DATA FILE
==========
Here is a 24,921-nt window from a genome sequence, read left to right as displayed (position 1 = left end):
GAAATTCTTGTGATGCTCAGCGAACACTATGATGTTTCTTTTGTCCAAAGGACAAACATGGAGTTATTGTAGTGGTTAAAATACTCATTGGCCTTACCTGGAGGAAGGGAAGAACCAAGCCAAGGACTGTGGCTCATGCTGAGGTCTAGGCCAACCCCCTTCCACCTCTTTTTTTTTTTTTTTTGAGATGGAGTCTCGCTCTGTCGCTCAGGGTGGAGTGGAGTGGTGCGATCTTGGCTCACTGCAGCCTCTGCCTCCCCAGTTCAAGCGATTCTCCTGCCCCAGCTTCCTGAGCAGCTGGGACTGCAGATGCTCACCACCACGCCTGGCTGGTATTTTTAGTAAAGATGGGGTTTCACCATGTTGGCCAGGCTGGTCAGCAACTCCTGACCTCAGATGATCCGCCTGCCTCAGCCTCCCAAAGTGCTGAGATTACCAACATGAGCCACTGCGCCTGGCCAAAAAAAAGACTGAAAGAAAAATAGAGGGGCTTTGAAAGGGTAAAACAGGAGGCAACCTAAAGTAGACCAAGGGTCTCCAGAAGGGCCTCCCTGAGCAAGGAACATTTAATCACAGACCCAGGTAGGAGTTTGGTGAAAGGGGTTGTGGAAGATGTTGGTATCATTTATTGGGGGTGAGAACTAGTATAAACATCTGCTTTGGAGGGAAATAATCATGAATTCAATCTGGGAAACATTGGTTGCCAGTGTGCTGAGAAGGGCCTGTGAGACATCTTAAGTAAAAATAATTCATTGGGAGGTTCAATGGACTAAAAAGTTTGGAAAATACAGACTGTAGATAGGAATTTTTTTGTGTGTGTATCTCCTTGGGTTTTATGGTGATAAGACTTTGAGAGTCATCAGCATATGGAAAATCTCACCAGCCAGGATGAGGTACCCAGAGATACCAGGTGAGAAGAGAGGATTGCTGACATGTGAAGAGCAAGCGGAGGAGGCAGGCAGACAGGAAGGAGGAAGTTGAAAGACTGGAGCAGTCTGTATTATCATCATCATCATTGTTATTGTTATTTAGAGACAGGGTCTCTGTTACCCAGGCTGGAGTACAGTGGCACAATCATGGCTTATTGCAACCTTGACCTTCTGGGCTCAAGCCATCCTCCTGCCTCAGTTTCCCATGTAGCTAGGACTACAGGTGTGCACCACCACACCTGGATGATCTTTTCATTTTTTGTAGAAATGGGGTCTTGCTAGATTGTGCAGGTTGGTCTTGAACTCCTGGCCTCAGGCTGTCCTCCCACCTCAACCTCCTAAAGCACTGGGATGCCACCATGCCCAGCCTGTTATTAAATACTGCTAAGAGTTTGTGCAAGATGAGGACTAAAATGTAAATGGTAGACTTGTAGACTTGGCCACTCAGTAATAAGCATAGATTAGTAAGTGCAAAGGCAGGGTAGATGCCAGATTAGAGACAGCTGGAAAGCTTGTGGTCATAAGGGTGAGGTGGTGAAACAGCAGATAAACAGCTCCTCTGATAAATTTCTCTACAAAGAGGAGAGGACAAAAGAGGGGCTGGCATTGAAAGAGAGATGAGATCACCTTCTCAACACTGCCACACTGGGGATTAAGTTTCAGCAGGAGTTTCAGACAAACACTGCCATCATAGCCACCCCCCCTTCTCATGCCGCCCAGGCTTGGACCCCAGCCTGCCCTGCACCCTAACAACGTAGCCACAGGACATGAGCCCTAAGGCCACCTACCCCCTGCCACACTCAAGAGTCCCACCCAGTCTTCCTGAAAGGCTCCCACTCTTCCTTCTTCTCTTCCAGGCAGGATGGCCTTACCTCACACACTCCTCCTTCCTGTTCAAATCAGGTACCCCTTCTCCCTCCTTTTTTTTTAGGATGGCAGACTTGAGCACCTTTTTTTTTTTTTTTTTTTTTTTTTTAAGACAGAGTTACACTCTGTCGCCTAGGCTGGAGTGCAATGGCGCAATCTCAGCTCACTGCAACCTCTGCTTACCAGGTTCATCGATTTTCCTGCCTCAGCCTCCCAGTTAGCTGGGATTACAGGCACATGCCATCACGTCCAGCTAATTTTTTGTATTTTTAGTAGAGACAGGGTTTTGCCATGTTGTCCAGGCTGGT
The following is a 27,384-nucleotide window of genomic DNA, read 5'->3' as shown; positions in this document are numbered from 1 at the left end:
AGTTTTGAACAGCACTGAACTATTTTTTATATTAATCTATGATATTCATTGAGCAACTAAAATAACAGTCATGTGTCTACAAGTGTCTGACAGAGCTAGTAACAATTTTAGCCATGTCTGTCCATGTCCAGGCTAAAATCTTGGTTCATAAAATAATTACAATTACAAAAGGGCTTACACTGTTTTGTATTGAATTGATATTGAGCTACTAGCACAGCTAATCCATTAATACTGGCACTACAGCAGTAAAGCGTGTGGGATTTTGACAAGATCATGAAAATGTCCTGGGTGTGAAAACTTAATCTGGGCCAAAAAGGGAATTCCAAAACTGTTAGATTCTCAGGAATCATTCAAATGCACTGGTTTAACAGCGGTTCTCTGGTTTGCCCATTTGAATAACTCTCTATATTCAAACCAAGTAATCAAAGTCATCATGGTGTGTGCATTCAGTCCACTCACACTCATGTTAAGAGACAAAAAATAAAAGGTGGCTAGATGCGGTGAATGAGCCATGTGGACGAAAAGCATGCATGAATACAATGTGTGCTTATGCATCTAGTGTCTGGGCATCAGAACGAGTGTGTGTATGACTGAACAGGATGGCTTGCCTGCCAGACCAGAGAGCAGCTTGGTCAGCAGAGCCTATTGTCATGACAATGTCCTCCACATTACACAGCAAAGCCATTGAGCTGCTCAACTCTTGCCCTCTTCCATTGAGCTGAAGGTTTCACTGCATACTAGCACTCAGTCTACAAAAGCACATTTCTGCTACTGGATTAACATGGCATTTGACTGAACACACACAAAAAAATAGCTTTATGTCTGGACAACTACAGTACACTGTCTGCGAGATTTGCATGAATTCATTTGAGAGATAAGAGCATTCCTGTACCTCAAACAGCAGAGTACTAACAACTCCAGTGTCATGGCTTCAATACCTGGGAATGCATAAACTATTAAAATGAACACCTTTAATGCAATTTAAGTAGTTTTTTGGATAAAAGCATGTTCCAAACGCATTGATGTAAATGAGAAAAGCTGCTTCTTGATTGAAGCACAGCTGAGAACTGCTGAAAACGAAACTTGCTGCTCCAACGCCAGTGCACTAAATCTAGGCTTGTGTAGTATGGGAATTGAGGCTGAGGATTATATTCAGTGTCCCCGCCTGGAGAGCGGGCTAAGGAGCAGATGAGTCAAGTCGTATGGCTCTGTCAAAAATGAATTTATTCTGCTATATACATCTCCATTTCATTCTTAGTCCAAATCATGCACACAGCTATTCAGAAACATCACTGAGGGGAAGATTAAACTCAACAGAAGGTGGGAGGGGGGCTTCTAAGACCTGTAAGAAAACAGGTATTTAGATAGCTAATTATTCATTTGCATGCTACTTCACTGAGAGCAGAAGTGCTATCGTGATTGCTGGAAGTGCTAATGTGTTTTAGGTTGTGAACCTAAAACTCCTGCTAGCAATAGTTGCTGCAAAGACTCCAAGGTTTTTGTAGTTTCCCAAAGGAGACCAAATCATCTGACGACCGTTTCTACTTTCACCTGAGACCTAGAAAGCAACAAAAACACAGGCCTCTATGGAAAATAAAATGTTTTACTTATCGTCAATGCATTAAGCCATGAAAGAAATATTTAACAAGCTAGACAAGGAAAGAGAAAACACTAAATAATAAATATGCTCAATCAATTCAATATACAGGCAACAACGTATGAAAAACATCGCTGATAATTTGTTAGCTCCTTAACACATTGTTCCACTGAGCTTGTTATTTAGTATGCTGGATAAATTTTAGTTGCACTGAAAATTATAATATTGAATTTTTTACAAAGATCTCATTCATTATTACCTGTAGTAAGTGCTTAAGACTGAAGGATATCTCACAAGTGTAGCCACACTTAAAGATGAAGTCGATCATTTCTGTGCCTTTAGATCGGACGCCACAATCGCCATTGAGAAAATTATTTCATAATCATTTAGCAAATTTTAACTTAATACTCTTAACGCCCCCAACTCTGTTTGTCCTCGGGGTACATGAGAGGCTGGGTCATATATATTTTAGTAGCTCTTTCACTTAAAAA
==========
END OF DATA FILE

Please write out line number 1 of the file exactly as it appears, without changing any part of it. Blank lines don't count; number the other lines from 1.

Here is a 24,921-nt window from a genome sequence, read left to right as displayed (position 1 = left end):